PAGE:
Fake Surgery Provides Interesting Glimpse Into Health

Puzzled?  Surgery or change of thought! •© GLOW IMAGES omodels are used for illustrative purposes

Puzzled? Surgery or change of thought!
• © GLOW IMAGES
o models are used for illustrative purposes

When I saw the words “fake surgery” in a recent title in the Wall Street Journal, I simply had to read the article. “Fake knee surgery found to yield benefits,” the article stated, referencing researchers’ findings and conclusions that were recently published in the New England Journal of Medicine.  I have heard of studies into fake pills or what we know as placebos, but had never heard of the surgical equivalent of placebo studies. And I was curious as to what the results might tell us about health and health care. (1)

Over 700,000 people in the U.S. undergo knee surgery each year to treat torn knee cartilage. Researchers in Finland decided to conduct a study to see how effective the surgery actually is.  They started with two sets of patients – one group was to receive actual knee surgery and the other group was to receive “fake knee surgery” – for the same problem – torn knee cartilage.  The patients were told in advance that some would receive real surgery and some would receive fake surgery.  Even knowing this, patients recovered at the same rate and after a year any difference in recovery simply disappeared.

Evidently fake surgery or “placebo surgery” has been going on for a long time. Like drug-based placebo research, it serves one of two purposes – to further educate us about the mind-body connection or to determine if a particular procedure is actually effective. The New York Times ran an article in January 2000 by Margaret Talbot, “The Placebo Prescription,” in which she reported that in the 1960’s a Seattle cardiologist, Leonard Cobb, “conducted a unique trial of a procedure then commonly used for angina, in which doctors made small incisions in the chest and tied knots in two arteries to try to increase blood flow to the heart. … Ninety percent of patients reported that this helped – but when Cobb compared it with placebo surgery in which he made the same incisions but did not tie off the arteries, the sham operations proved just as successful.” The procedure was soon abandoned. (2)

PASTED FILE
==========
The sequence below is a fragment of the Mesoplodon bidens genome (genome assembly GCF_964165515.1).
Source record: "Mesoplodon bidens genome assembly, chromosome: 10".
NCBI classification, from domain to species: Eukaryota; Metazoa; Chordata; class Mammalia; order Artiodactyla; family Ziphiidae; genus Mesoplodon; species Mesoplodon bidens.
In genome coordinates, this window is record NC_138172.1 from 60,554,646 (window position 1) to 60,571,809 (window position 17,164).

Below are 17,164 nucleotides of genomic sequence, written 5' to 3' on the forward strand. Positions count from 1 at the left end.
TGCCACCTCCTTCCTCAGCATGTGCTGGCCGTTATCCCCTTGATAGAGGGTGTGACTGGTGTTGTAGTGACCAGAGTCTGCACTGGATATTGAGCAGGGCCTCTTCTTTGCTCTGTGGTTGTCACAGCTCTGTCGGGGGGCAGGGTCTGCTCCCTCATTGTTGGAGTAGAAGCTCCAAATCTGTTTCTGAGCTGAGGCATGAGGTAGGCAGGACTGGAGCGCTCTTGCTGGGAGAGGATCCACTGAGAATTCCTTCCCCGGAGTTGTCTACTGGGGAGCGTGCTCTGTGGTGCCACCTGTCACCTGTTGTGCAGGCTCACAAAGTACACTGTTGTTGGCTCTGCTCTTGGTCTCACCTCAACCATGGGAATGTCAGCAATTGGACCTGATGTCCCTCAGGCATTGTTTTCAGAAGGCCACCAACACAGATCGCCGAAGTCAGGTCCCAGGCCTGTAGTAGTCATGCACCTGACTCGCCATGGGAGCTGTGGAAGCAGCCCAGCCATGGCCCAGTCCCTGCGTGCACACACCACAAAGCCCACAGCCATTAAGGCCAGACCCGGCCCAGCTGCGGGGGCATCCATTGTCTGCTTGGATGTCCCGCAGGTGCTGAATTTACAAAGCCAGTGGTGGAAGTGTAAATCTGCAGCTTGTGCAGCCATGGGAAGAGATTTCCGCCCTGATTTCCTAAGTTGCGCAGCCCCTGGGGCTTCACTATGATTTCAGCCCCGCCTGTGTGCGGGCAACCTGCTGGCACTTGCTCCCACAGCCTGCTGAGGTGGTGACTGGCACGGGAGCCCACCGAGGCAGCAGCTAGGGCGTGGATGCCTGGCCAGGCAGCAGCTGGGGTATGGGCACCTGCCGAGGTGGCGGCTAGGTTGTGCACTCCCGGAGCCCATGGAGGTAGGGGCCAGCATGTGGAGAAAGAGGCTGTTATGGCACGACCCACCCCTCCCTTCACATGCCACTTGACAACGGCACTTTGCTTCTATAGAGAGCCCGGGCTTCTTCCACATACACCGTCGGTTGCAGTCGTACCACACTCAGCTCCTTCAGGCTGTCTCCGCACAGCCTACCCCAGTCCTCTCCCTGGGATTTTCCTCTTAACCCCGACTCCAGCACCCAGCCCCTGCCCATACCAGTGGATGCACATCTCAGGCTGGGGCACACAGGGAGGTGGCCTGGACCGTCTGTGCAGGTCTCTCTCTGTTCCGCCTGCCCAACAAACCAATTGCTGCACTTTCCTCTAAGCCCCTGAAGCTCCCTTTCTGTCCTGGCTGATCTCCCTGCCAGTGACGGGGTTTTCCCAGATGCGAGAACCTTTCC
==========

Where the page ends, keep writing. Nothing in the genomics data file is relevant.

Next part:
Talbot also reported that in 1994, Dr. J. Bruce Moseley, a surgeon and team doctor for the Houston Rockets, had scheduled arthritic knee surgery on ten men.  Two were to receive the usual surgery, three were to have minimum surgery and five were to receive no surgery just the semblance that surgery had been performed.  Six months after the surgery, the ten patients still didn’t know whether they had been faked out or not.  But all of them reported much less pain.  “None were unhappy with the outcome of the operation.”

Mosely was never interested in the Mind-Body connection, “he was simply skeptical about the specific benefit of arthroscopic surgery for arthritis of the knee and wanted to test its efficacy.  Arthroscopic knee surgery typically requires general anesthesia, which carries risks; the placebo procedure required only a sedative and was cheaper.  If patients responded just as favorably to a placebo why continue with arthroscopy?”

And, he performed the same placebo surgery on 180 patients divided into three different groups – debridement surgery, arthroscopic lavage surgery, fake surgery. “During two years of follow-up … the placebo patients reported better outcomes than the debridement patients at certain points during follow-up.  Throughout the two years, the patients were unaware of whether they had received real or placebo surgery.” (3)